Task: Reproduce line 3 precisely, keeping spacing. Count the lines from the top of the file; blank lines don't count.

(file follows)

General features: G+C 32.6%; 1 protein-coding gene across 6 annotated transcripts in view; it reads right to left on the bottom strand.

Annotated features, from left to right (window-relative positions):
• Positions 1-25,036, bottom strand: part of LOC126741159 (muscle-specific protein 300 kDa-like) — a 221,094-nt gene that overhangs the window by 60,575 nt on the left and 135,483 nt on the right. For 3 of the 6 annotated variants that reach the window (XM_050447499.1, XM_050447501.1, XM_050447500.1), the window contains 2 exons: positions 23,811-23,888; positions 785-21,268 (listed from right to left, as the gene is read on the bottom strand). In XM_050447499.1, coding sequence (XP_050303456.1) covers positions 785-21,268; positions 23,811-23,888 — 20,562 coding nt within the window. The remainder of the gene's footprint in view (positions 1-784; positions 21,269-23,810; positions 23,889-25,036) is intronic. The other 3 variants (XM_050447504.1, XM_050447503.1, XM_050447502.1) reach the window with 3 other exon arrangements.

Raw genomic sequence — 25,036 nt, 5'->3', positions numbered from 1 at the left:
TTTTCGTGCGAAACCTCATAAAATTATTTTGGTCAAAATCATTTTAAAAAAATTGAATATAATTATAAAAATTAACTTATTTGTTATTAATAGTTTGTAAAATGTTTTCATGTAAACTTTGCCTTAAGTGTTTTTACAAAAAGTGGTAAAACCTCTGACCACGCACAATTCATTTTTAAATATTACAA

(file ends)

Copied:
• Positions 1-25,036, bottom strand: part of LOC126741159 (muscle-specific protein 300 kDa-like) — a 221,094-nt gene that overhangs the window by 60,575 nt on the left and 135,483 nt on the right. For 3 of the 6 annotated variants that reach the window (XM_050447499.1, XM_050447501.1, XM_050447500.1), the window contains 2 exons: positions 23,811-23,888; positions 785-21,268 (listed from right to left, as the gene is read on the bottom strand). In XM_050447499.1, coding sequence (XP_050303456.1) covers positions 785-21,268; positions 23,811-23,888 — 20,562 coding nt within the window. The remainder of the gene's footprint in view (positions 1-784; positions 21,269-23,810; positions 23,889-25,036) is intronic. The other 3 variants (XM_050447504.1, XM_050447503.1, XM_050447502.1) reach the window with 3 other exon arrangements.